When the Barkers arrived around the 30th of September and insisted the body was that of their daughter they were told the dead woman was taller (5'8") and that no mark was found on the finger in the official description of the trunk. The police said the frame of the body didn't match with a plump girl.

                          Dr. Clarkes description of the body:

                          On re-examining it there I found the body appeared to be that of a woman of stoutish build, dark complexion, about 5ft. 3in. in height,

                          This seems to match Emily perfectly. Short, dark and plump.



                          Coincidentally, on September 14, 1889, a bloody chemise was found in a parcel floating down the river near Charing Cross.

                          Lloyds Weekly Newspaper
                          Sunday, September 15, 1889, London, Middlesex




                          The Great Chemise Switcheroo?

                          Comment


                          • #14
                            I forgot to add Dr. Hebberts notes from "A System of Legal Medicine" regarding the Pinchin torso.



                            Peculiar mark on the right hand finger?

                            Comment


                            • #15
                              Originally posted by Jerry Dunlop View Post
                              Regarding Emily Barker (possible Pinchin torso):

                              It seems the facts aren't adding up. The police seem to give one story but the medical examinations another. The parents of Emily didn't arrive in London to speak to detectives until the latter part of September, 1889. I believe around the 30th or so. When they did speak to them they described Emily, as others did also, as short, dark and plump. Mrs. Barker stated she hand made a chemise for Emily and that she had a peculiar mark on her right finger. This was on the 30th.

                              Yet on September 14th, the press got a leak from the authorities that the identity would be soon due to a peculiar mark on the right finger of the victim. This is a good 2 weeks before they even spoke to the Barkers.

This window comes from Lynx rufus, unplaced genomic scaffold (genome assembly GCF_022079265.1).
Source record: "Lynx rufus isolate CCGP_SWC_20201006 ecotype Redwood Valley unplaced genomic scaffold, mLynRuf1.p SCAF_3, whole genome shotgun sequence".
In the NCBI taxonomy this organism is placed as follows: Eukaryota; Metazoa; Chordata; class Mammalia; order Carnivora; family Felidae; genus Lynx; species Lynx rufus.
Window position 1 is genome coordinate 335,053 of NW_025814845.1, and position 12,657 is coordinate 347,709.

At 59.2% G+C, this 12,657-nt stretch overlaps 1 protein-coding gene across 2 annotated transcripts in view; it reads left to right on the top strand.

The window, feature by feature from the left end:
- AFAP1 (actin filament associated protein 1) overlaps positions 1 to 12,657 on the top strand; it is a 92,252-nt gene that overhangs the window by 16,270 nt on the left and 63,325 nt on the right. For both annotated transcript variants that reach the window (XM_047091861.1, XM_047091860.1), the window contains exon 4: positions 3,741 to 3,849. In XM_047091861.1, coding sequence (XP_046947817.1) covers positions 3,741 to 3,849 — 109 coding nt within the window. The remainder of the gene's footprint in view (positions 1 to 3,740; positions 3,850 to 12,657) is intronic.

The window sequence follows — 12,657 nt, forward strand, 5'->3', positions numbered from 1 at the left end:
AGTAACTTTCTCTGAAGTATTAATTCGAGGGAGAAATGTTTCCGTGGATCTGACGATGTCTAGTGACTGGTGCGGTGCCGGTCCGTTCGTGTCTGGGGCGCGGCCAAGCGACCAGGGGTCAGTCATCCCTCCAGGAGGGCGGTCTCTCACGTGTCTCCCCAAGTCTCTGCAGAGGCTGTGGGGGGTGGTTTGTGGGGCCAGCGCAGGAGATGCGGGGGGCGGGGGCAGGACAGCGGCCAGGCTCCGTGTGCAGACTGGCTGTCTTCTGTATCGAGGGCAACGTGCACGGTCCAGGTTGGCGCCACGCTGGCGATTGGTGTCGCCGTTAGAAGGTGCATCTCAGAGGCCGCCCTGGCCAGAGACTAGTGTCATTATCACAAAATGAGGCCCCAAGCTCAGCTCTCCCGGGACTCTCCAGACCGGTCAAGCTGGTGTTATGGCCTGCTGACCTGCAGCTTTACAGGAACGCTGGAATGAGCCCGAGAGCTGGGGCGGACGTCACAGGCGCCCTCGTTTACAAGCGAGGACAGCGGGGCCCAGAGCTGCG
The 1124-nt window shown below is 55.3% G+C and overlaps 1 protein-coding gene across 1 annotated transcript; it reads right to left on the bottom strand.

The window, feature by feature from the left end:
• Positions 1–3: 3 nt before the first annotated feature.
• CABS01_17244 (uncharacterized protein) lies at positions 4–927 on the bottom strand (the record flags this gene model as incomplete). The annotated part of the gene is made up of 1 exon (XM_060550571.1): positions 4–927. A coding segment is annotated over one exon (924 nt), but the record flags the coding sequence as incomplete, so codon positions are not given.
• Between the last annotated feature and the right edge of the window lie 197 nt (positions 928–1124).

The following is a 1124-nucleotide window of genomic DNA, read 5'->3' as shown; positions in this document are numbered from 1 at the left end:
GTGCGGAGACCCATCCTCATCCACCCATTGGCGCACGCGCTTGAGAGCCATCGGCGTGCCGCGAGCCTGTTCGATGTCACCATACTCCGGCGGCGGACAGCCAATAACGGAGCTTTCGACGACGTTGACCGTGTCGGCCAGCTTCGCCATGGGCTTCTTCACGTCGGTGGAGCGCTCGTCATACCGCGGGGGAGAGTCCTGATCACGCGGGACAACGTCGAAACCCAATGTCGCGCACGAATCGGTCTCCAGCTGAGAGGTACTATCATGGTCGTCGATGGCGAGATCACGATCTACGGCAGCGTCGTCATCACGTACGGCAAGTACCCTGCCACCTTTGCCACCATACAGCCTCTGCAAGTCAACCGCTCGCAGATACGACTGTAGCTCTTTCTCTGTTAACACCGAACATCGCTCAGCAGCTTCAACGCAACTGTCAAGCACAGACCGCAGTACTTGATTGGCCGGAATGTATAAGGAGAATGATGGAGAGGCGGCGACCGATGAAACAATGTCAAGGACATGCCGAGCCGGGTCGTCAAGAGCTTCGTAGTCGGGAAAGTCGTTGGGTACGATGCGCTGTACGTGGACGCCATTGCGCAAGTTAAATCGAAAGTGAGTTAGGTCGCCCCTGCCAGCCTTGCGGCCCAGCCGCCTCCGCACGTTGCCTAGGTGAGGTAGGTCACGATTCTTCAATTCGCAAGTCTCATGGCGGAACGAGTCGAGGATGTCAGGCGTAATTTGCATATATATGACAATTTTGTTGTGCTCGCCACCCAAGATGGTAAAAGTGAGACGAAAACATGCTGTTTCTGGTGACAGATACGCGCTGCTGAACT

When the Barkers arrived around the 30th of September and insisted the body was that of their daughter they were told the dead woman was taller (5'8") and that no mark was found on the finger in the official description of the trunk. The police said the frame of the body didn't match with a plump girl.

                              Dr. Clarkes description of the body:

                              On re-examining it there I found the body appeared to be that of a woman of stoutish build, dark complexion, about 5ft. 3in. in height,

                              This seems to match Emily perfectly. Short, dark and plump.



                              Coincidentally, on September 14, 1889, a bloody chemise was found in a parcel floating down the river near Charing Cross.

                              Lloyds Weekly Newspaper
                              Sunday, September 15, 1889, London, Middlesex




                              The Great Chemise Switcheroo?
                              Jerry,

                              Emily Barker was said to be 4ft 10 1/2 and was badly pockmarked. An Emily Barker of that description, born Northampton, 1864, was sentenced to 6 months imprisonment for larceny at the Northampton Sessions on 7/1/1898.

                              Gary

                              Comment

                              Working...
                              X